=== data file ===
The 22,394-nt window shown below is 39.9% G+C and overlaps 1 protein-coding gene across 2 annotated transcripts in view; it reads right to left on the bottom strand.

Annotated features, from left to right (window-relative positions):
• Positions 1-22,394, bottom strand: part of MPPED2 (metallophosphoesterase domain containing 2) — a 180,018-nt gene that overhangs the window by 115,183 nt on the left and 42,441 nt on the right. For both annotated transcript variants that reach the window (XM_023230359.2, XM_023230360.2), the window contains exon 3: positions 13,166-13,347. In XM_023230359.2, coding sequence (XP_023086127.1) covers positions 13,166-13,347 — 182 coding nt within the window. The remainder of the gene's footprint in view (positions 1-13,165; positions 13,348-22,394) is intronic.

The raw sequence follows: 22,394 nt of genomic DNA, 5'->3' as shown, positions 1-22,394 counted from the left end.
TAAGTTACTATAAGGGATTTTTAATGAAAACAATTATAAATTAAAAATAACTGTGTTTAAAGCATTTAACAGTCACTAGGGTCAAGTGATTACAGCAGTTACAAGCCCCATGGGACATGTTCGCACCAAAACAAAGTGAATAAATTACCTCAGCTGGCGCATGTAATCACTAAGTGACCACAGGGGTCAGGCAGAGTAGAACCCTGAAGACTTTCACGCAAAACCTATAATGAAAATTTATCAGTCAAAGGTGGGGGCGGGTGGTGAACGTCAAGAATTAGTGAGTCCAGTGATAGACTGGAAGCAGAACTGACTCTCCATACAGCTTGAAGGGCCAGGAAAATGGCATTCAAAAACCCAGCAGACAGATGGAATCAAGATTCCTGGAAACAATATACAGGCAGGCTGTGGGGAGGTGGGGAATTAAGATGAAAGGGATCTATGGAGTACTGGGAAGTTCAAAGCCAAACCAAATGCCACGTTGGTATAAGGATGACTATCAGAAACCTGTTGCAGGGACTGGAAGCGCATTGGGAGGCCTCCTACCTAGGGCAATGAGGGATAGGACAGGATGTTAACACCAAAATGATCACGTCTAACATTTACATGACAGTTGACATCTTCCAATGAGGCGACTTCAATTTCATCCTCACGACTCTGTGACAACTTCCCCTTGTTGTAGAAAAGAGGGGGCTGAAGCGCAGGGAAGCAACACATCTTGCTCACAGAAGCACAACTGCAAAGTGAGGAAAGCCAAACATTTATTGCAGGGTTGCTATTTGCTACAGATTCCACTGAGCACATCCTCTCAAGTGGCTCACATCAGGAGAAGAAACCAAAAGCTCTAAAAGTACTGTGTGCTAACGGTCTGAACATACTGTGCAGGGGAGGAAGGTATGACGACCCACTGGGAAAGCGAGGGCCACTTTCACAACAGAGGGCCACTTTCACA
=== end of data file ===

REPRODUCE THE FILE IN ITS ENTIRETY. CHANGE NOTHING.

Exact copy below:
The 22,394-nt window shown below is 39.9% G+C and overlaps 1 protein-coding gene across 2 annotated transcripts in view; it reads right to left on the bottom strand.

Annotated features, from left to right (window-relative positions):
• Positions 1-22,394, bottom strand: part of MPPED2 (metallophosphoesterase domain containing 2) — a 180,018-nt gene that overhangs the window by 115,183 nt on the left and 42,441 nt on the right. For both annotated transcript variants that reach the window (XM_023230359.2, XM_023230360.2), the window contains exon 3: positions 13,166-13,347. In XM_023230359.2, coding sequence (XP_023086127.1) covers positions 13,166-13,347 — 182 coding nt within the window. The remainder of the gene's footprint in view (positions 1-13,165; positions 13,348-22,394) is intronic.

The raw sequence follows: 22,394 nt of genomic DNA, 5'->3' as shown, positions 1-22,394 counted from the left end.
TAAGTTACTATAAGGGATTTTTAATGAAAACAATTATAAATTAAAAATAACTGTGTTTAAAGCATTTAACAGTCACTAGGGTCAAGTGATTACAGCAGTTACAAGCCCCATGGGACATGTTCGCACCAAAACAAAGTGAATAAATTACCTCAGCTGGCGCATGTAATCACTAAGTGACCACAGGGGTCAGGCAGAGTAGAACCCTGAAGACTTTCACGCAAAACCTATAATGAAAATTTATCAGTCAAAGGTGGGGGCGGGTGGTGAACGTCAAGAATTAGTGAGTCCAGTGATAGACTGGAAGCAGAACTGACTCTCCATACAGCTTGAAGGGCCAGGAAAATGGCATTCAAAAACCCAGCAGACAGATGGAATCAAGATTCCTGGAAACAATATACAGGCAGGCTGTGGGGAGGTGGGGAATTAAGATGAAAGGGATCTATGGAGTACTGGGAAGTTCAAAGCCAAACCAAATGCCACGTTGGTATAAGGATGACTATCAGAAACCTGTTGCAGGGACTGGAAGCGCATTGGGAGGCCTCCTACCTAGGGCAATGAGGGATAGGACAGGATGTTAACACCAAAATGATCACGTCTAACATTTACATGACAGTTGACATCTTCCAATGAGGCGACTTCAATTTCATCCTCACGACTCTGTGACAACTTCCCCTTGTTGTAGAAAAGAGGGGGCTGAAGCGCAGGGAAGCAACACATCTTGCTCACAGAAGCACAACTGCAAAGTGAGGAAAGCCAAACATTTATTGCAGGGTTGCTATTTGCTACAGATTCCACTGAGCACATCCTCTCAAGTGGCTCACATCAGGAGAAGAAACCAAAAGCTCTAAAAGTACTGTGTGCTAACGGTCTGAACATACTGTGCAGGGGAGGAAGGTATGACGACCCACTGGGAAAGCGAGGGCCACTTTCACAACAGAGGGCCACTTTCACA